Scholarly article on topic 'Parametric Optimization in Drilling EN-8 Tool Steel and Drill Wear Monitoring Using Machine Vision Applied with Taguchi Method'

Parametric Optimization in Drilling EN-8 Tool Steel and Drill Wear Monitoring Using Machine Vision Applied with Taguchi Method Academic research paper on "Materials engineering"

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Procedia Materials Science
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{"Drill Wear" / "Taguchi Method" / Anova / "Machine Vision"}

Abstract of research paper on Materials engineering, author of scientific article — Y.D. Chethan, H.V. Ravindra, Y.T. Krishne Gowda, G.D. Mohan Kumar

Abstract Tool wear is highly correlated to production cost and efficiency. In this research, a drill wear monitoring system based on parametric optimization and machine vision technique is developed. A drilling model of cutting parameters (drill diameter, spindle speed and feed rate) and tool condition (focusing on drill wear measurement and analysis) is developed. To increase the tool life and for the required surface roughness in machining the parameters are to be optimized. The experimental design methods developed in this study can be used to optimize cutting parameters efficiently and reliably. The drilling model based on cutting parameters was constructed using Taguchi method. The derived relation is useful for in-process wear monitoring. Tool wear dynamics are extremely complex and not yet fully understood. Therefore, machine vision-based tool wear monitoring techniques can help elucidate wear progression. In this study, a drilling model based on the machine vision technique is used to establish a direct relation between cutting parameters and tool wear. Experimental results indicate that tool condition monitoring can be successfully accomplished by analyzing texture feature information extracted from the drill image.

Academic research paper on topic "Parametric Optimization in Drilling EN-8 Tool Steel and Drill Wear Monitoring Using Machine Vision Applied with Taguchi Method"

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Procedia Materials Science 5 (2014) 1442 - 1449

International Conference on Advances in Manufacturing and Materials Engineering,

AMME 2014

Parametric optimization in drilling EN-8 tool steel and drill wear monitoring using machine vision applied with taguchi method

Y.D.Chethan3*, H.V.Ravindrab, Y.T.Krishne Gowda3, G.D.Mohan Kumarb

a AssistantProfessor, Department of Mechanical Engineering, Maharaja Institute of Technology, Mysore-571 401, India b Department of Mechanical Engineering, P.E.S. College ofEngineering, Mandya-571 401, India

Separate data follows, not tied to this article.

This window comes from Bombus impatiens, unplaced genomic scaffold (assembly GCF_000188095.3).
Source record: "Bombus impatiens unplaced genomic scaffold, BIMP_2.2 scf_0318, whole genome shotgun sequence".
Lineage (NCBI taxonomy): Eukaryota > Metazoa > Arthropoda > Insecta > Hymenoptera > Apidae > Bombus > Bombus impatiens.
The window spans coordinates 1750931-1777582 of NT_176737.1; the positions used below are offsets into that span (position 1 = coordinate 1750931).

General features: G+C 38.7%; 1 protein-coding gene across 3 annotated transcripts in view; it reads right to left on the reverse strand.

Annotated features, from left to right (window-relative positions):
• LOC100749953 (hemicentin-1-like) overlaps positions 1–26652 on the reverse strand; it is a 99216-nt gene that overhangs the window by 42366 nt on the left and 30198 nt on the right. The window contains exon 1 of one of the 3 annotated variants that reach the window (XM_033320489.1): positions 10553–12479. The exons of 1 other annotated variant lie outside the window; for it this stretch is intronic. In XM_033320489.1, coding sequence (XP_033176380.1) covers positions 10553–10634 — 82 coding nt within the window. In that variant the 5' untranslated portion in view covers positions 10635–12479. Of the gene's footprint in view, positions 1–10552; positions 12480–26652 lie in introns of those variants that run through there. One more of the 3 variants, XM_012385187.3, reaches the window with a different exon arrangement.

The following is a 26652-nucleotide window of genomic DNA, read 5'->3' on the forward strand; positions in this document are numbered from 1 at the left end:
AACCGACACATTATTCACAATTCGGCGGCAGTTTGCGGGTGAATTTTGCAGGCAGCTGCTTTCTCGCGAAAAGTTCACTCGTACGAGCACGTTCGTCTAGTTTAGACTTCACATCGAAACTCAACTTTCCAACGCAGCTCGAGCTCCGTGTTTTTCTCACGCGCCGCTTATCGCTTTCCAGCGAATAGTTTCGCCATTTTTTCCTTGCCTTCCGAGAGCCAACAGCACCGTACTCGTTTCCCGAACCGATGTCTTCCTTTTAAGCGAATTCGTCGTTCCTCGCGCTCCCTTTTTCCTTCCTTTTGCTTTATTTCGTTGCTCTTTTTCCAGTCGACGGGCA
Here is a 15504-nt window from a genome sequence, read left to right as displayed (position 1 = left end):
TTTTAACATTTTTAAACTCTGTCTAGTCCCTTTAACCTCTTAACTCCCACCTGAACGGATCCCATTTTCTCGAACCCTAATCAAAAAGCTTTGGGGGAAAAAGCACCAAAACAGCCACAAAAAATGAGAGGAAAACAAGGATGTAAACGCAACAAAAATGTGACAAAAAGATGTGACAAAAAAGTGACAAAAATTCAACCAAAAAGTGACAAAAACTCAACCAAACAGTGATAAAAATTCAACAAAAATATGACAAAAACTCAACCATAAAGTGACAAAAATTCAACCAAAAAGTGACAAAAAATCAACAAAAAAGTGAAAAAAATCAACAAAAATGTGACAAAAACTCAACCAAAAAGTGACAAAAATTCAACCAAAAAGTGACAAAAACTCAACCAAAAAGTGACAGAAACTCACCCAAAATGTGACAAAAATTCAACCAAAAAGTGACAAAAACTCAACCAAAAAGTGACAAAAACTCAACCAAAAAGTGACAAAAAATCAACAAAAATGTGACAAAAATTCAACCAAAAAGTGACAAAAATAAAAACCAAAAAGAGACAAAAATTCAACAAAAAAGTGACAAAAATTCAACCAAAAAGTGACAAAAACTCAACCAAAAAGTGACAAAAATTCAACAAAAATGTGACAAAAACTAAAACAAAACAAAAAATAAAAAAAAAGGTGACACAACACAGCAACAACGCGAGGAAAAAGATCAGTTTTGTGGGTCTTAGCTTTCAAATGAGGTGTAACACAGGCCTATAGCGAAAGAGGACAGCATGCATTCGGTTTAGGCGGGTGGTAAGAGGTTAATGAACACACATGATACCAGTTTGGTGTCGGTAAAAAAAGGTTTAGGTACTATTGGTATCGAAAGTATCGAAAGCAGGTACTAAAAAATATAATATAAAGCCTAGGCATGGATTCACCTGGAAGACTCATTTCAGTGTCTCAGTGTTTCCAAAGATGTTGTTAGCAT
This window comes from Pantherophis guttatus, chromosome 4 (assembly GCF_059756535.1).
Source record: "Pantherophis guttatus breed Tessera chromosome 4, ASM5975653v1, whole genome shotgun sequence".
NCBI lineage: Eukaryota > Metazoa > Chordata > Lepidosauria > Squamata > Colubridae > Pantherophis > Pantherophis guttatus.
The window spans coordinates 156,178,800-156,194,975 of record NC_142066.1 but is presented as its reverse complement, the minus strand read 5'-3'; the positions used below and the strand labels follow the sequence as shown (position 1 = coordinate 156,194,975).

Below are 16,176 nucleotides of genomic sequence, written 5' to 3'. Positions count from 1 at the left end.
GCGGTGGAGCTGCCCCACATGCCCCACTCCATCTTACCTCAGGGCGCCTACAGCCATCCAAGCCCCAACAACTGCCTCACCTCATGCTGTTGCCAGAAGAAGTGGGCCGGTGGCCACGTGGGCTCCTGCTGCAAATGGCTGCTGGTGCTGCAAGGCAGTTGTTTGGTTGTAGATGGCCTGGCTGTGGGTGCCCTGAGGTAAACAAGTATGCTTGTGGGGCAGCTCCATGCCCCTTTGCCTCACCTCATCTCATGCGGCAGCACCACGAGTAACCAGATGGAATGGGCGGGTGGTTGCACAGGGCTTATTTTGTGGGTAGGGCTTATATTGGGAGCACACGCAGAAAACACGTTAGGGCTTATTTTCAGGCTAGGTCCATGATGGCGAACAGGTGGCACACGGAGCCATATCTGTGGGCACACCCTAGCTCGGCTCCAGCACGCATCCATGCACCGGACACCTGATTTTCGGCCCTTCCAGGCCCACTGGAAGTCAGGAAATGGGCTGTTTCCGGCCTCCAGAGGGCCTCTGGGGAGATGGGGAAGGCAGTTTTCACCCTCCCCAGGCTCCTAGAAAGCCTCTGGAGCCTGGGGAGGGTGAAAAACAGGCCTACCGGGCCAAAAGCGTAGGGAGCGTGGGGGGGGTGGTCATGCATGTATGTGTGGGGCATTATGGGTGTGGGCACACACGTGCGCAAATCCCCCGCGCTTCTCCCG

Abstract

Tool wear is highly correlated to production cost and efficiency. In this research, a drill wear monitoring system based on parametric optimization and machine vision technique is developed. A drilling model of cutting parameters (drill diameter, spindle speed and feed rate) and tool condition (focusing on drill wear measurement and analysis) is developed. To increase the tool life and for the required surface roughness in machining the parameters are to be optimized. The experimental design methods developed in this study can be used to optimize cutting parameters efficiently and reliably. The drilling model based on cutting parameters was constructed using Taguchi method. The derived relation is useful for in-process wear monitoring. Tool wear dynamics are extremely complex and not yet fully understood. Therefore, machine vision-based tool wear monitoring techniques can help elucidate wear progression. In this study, a drilling model based on the machine vision technique is used to establish a direct relation between cutting parameters and tool wear. Experimental results indicate that tool condition monitoring can be successfully accomplished by analyzing texture feature information extracted from the drill image. © 2014ElsevierLtd.Thisisanopenaccessarticleunder the CC BY-NC-ND license (http://creativecommons.Org/licenses/by-nc-nd/3.0/).

Selection and peer-review under responsibility of Organizing Committee of AMME 2014 Keywords:Drill Wear;Taguchi Method;Anova;Machine Vision

1. Introduction

Tool wear has a direct effect on the quality of surface finish, dimensional precision and ultimately the costs of the parts produced. Information about tool wear, if obtained on-line, can be used to establish tool change policy, adaptive control, economic optimization of machining operations and full automation of Machining operations.

* Corresponding author. Tel.: +91 9620228113; fax: +0-000-000-0000 . E-mail ö^^re55:ydcgowda@gmail.com

2211-8128 © 2014 Elsevier Ltd. This is an open access article under the CC BY-NC-ND license (http://creativecommons.org/licenses/by-nc-nd/3.0/).

Selection and peer-review under responsibility of Organizing Committee of AMME 2014 doi: 10.1016/j.mspro.2014.07.463